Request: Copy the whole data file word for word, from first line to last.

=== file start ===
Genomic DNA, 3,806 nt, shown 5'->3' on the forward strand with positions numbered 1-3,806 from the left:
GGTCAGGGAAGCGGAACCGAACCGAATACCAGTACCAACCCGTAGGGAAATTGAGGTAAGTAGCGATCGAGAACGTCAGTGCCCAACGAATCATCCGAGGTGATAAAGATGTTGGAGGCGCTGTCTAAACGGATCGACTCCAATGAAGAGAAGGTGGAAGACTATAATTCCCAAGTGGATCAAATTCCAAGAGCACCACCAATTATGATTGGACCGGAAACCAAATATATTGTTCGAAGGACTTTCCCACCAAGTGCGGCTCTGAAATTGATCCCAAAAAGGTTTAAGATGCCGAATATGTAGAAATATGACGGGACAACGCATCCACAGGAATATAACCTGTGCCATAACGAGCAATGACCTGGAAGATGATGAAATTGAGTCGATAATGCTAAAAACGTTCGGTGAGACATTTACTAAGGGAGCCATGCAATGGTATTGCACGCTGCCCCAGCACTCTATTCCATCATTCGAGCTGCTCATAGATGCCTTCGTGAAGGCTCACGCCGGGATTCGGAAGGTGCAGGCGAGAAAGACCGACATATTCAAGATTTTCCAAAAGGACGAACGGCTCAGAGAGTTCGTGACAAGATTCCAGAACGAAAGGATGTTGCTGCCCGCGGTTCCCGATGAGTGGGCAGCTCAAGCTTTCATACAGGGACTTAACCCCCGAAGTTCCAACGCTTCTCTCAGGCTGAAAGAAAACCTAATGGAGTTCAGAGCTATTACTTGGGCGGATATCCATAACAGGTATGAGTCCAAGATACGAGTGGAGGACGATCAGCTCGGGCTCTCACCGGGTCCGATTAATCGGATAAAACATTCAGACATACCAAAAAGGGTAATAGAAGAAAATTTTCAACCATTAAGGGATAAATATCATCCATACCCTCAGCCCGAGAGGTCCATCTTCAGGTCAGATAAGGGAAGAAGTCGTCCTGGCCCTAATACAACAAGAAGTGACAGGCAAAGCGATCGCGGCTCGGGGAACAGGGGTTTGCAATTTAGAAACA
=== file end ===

Genomic DNA, 3,806 nt, shown 5'->3' on the forward strand with positions numbered 1-3,806 from the left:
GGTCAGGGAAGCGGAACCGAACCGAATACCAGTACCAACCCGTAGGGAAATTGAGGTAAGTAGCGATCGAGAACGTCAGTGCCCAACGAATCATCCGAGGTGATAAAGATGTTGGAGGCGCTGTCTAAACGGATCGACTCCAATGAAGAGAAGGTGGAAGACTATAATTCCCAAGTGGATCAAATTCCAAGAGCACCACCAATTATGATTGGACCGGAAACCAAATATATTGTTCGAAGGACTTTCCCACCAAGTGCGGCTCTGAAATTGATCCCAAAAAGGTTTAAGATGCCGAATATGTAGAAATATGACGGGACAACGCATCCACAGGAATATAACCTGTGCCATAACGAGCAATGACCTGGAAGATGATGAAATTGAGTCGATAATGCTAAAAACGTTCGGTGAGACATTTACTAAGGGAGCCATGCAATGGTATTGCACGCTGCCCCAGCACTCTATTCCATCATTCGAGCTGCTCATAGATGCCTTCGTGAAGGCTCACGCCGGGATTCGGAAGGTGCAGGCGAGAAAGACCGACATATTCAAGATTTTCCAAAAGGACGAACGGCTCAGAGAGTTCGTGACAAGATTCCAGAACGAAAGGATGTTGCTGCCCGCGGTTCCCGATGAGTGGGCAGCTCAAGCTTTCATACAGGGACTTAACCCCCGAAGTTCCAACGCTTCTCTCAGGCTGAAAGAAAACCTAATGGAGTTCAGAGCTATTACTTGGGCGGATATCCATAACAGGTATGAGTCCAAGATACGAGTGGAGGACGATCAGCTCGGGCTCTCACCGGGTCCGATTAATCGGATAAAACATTCAGACATACCAAAAAGGGTAATAGAAGAAAATTTTCAACCATTAAGGGATAAATATCATCCATACCCTCAGCCCGAGAGGTCCATCTTCAGGTCAGATAAGGGAAGAAGTCGTCCTGGCCCTAATACAACAAGAAGTGACAGGCAAAGCGATCGCGGCTCGGGGAACAGGGGTTTGCAATTTAGAAACA